But in fact it’s not technology that has driven the Aussie Dollar higher or is putting Australian Manufacturing under pressure is it?


It is the policies of central banks and Sovereign nations to pursue competitive devaluations when and where they can and the fact that our economy, almost singularly among developed nations with a freely floating currency, has skirted the edge of this Grand Recession.  

So Mr Gittins is just off on the wrong track in my humble opinion.

Indeed he then floats offshoring as a way for Australian Manufacturing to survive. That may work for Australian companies but not Australian jobs – or am I wrong? But like the mining Boom will save us logic he doesn’t care because the workers will get jobs elsewhere.

And probably they will. But not everyone is as lucky as I am in the sense that I am at the doorstep of the Hunter Valley coal industry. It’s a long way from Geelong to Singleton or Karratha.

But with all of what I have written above the thing that really set me off about Mr Gittins article was the following statement he made,

Another response is to find non-price ways to stay competitive. A reputation for high quality can justify pricing at a premium. Indeed, if you’re smart you can get into the space where the causation is reversed: people take your higher price as a sign of higher quality (utterly contrary to the most basic assumptions of conventional economics).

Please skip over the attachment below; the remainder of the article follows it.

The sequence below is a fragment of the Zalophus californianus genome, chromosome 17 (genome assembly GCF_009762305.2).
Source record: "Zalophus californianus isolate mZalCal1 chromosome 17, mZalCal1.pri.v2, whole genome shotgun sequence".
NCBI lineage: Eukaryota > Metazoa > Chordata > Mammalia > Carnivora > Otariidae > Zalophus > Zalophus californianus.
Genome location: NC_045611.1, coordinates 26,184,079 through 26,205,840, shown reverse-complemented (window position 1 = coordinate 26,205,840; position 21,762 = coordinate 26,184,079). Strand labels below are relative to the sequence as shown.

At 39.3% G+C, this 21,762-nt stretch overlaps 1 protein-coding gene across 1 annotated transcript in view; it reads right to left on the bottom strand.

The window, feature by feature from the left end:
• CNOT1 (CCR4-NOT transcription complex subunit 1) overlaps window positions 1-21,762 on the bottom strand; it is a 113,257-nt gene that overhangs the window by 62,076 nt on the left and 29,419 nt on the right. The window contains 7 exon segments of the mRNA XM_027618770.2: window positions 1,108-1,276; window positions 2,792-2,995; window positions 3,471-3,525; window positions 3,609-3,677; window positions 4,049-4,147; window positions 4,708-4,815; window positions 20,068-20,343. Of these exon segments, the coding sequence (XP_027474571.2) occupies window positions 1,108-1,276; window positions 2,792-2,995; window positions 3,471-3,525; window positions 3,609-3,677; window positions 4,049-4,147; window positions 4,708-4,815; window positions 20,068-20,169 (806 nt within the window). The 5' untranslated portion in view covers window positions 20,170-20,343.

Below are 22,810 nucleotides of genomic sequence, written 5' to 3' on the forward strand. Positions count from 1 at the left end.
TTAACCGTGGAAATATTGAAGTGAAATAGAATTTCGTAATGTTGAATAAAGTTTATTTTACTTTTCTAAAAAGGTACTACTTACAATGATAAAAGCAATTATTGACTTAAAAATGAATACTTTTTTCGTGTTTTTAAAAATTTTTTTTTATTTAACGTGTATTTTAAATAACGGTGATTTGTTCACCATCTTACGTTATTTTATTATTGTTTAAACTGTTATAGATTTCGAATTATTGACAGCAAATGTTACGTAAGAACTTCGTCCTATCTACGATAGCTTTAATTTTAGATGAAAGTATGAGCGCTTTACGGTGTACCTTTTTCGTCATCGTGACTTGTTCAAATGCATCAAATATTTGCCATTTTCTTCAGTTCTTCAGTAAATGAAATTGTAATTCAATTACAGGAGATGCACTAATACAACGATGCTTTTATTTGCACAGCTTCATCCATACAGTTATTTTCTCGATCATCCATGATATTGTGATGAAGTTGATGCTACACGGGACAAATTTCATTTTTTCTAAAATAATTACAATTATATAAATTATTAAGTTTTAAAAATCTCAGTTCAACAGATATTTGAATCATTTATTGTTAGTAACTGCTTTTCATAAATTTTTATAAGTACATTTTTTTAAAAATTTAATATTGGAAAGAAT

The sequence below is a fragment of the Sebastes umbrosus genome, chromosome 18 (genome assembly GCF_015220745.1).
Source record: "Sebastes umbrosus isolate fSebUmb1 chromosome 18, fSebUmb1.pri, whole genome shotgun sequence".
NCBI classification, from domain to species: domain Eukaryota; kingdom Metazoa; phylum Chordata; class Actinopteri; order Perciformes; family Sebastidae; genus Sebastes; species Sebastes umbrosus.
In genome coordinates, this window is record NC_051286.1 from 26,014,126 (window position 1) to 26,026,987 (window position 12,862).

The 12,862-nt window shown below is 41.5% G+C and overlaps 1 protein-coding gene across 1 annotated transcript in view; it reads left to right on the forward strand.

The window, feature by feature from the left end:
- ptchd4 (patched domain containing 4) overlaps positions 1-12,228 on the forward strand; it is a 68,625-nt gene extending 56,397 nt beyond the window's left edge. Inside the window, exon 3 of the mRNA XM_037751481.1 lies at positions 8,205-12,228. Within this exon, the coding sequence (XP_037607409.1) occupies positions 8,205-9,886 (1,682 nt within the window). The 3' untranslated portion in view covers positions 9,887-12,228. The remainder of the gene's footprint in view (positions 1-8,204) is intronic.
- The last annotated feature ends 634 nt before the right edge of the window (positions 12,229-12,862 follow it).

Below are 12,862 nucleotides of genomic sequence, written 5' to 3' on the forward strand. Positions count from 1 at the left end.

You can use superior design to justify charging higher prices. You can beat the foreign mass-producers by being more carefully and quickly attuned to changing fashion. Or you can be more willing and adept at customising your product. If all else fails you can get yourself a reputation for giving good after-sales service.

This is an old Australian angle, but still relevant: look for niches to occupy. One advantage of our smallness relative to the rest of the world is that what seems too small to the big boys seems quite big to us.

There is of course a country that tried this route over many years and was very successful. It found niches and exploited them, it could and can charge a premium price for its product and it remains an example of what any small country (population wise anyway) can do if it sets it mind to it.

That country is of course Switzerland and we should accept Mr Gittins wisdom and follow its lead. 

Ahh, but that road is not exactly paved with gold is it? No!

Switzerland recently fixed its currency against the Euro in order to halt the inexorable rise of the Swiss France for reason unrelated to the economic performance of the Swiss economy.

But we won’t see any similar moves here in Australia as SBS reported after RBA Governor Stevens Testimony on Friday,

Reserve Bank of Australia (RBA) governor Glenn Stevens says the RBA doesn’t intend entering into a Swiss-franc style of intervening to bring down the Australian dollar.

But, that is not to say the central bank never will, he said.